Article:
Typically, I’m a very upbeat, bubbly person who tries to be optimistic. While I usually am, the past three years have been tough for me. A global pandemic, the death of my brother, the separation of my parents, and everything in between contributed to my mental and emotional health. All of these emotions changed me as a person. Things got bad for me because of everything going on. Multiple times a week, I would call a close friend and cry on the phone with them.
At a doctor’s appointment, my doctor asked me what was happening, and I told her everything. She asked if I would like to speak to someone. I said yes. Soon enough, I started therapy and taking medication shortly after that. I also started meditating and continuing to journal, which I had started a few years earlier. I also joined a sibling grief support group to help process my grief.
So how am I doing now?
I’m doing well, and my friends are proud of my progress. I’m proud of myself for all the work I have done. I am now off of meds and completed a year of therapy. I’m still journaling, meditating, and attending the support group.
However, some people don’t think I am doing well. They say I often look sad or on the brink of tears. My mom has said she finds that very disconcerting. Yet, I know I’m still adjusting. And I’m trying to understand my emotions while figuring out my new life with all of the changes that have happened to me and my life over the past couple of years.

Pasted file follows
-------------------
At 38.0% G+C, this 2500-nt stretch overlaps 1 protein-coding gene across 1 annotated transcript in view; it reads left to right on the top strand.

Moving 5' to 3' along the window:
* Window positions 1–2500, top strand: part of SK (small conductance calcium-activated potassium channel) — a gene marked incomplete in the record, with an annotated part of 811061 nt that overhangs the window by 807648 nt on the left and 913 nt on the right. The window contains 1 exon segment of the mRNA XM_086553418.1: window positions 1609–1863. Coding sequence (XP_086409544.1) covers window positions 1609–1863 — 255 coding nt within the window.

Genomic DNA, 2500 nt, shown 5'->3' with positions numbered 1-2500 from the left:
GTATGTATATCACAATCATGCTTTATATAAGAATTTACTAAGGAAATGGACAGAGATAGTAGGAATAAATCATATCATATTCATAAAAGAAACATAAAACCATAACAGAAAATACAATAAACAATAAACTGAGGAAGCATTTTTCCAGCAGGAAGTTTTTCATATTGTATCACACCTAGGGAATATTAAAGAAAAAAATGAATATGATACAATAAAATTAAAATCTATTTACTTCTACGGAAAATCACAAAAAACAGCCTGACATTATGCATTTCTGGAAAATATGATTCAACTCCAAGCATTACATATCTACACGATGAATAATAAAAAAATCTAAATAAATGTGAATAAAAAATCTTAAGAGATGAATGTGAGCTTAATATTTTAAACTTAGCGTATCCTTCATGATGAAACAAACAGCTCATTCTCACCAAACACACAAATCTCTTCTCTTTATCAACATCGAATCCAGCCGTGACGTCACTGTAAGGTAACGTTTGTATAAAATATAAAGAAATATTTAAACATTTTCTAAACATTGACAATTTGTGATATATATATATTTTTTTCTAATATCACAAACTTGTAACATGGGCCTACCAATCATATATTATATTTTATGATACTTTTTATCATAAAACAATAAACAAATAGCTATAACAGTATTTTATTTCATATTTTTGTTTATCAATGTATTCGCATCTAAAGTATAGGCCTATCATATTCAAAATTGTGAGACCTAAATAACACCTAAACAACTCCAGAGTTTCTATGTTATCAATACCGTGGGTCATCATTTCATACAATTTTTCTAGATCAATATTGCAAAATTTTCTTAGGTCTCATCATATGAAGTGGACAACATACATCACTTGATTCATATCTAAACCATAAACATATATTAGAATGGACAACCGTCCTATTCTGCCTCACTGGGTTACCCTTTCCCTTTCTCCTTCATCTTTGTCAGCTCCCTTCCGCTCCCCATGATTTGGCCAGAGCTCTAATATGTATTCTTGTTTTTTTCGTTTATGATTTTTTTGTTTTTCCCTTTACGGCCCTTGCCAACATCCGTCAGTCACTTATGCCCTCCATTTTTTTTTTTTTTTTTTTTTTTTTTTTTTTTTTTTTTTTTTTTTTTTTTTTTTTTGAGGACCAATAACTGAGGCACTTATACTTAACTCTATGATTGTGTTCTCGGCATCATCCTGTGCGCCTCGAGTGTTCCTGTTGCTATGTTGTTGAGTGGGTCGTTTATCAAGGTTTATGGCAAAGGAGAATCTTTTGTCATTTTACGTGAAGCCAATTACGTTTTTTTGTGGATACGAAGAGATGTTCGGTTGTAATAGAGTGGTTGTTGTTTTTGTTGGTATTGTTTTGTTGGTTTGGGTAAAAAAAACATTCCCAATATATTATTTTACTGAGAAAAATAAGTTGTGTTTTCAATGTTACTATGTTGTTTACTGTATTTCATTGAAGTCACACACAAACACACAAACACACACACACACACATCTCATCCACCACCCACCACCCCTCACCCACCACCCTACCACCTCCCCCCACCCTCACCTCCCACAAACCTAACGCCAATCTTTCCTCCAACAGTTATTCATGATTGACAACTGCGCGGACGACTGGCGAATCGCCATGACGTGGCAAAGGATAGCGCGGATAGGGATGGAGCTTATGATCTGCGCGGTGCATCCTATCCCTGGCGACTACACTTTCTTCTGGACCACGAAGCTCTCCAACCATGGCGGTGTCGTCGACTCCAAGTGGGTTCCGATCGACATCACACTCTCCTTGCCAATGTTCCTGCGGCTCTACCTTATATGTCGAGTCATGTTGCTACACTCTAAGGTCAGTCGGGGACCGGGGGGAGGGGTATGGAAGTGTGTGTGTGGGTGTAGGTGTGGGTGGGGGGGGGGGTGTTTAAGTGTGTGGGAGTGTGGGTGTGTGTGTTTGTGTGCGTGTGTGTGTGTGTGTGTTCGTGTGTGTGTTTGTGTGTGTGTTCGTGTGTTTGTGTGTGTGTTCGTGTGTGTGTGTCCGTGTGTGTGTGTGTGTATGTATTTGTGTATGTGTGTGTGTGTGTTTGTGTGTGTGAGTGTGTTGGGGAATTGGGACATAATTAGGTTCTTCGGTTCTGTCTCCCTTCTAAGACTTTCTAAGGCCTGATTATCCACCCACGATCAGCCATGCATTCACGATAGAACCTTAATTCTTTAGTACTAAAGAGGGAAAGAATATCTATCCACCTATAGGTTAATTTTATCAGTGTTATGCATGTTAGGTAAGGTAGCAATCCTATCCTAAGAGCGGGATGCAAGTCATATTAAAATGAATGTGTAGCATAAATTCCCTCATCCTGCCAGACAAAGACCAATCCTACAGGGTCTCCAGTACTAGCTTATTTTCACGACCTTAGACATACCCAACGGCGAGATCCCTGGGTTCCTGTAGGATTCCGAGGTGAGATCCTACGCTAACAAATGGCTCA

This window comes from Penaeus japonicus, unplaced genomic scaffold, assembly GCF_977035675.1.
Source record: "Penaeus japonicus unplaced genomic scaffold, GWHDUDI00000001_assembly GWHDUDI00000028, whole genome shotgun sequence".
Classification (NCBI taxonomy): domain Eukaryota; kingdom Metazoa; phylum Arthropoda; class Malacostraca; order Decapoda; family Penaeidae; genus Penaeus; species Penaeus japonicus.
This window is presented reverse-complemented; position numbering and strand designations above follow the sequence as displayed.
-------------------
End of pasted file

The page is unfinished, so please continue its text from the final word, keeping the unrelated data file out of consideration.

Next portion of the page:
In society, we are expected to get over the things we went through and return to how we were before. But the reality is there is no cookie-cutter timeline for how we should deal with emotions and adjust to our new lives. We also have to come to a place of acceptance with our new normal.
We shouldn’t consider ourselves or anyone else to see us as something that is broken that needs fixing.
Instead, we should be encouraging and supportive of both ourselves and others. We are just processing our trauma the best we can and figuring out who we are now. This requires patience, compassion, and understanding. We need to be met where we are now, even if it’s uncomfortable and hard to relate to.
If this is something you have a hard time seeing or relating to, ask questions to understand yourself and others better. Ask point blank: “What can I do to support you? Or what do you need?” It can go a long way. Don’t we all deserve that? If everyone took this approach when a friend or family member is going through a huge life adjustment, it would lead to a more understanding and compassionate perspective. It could help make the world a better place.
Love us the way we are. And if and when we need to go back to therapy or need to go back on meds, remember that it’s OK. Let us go through whatever it is that we didn’t expect; it just happened. Let us be, and don’t try to fix something that you see is broken because it’s not. It is just different.
Featured image via Kinga Howard on Unsplash
A global epidemic, my brother’s death, my parents’ divorce, and everything in between all contributed to my mental and emotional wellness.
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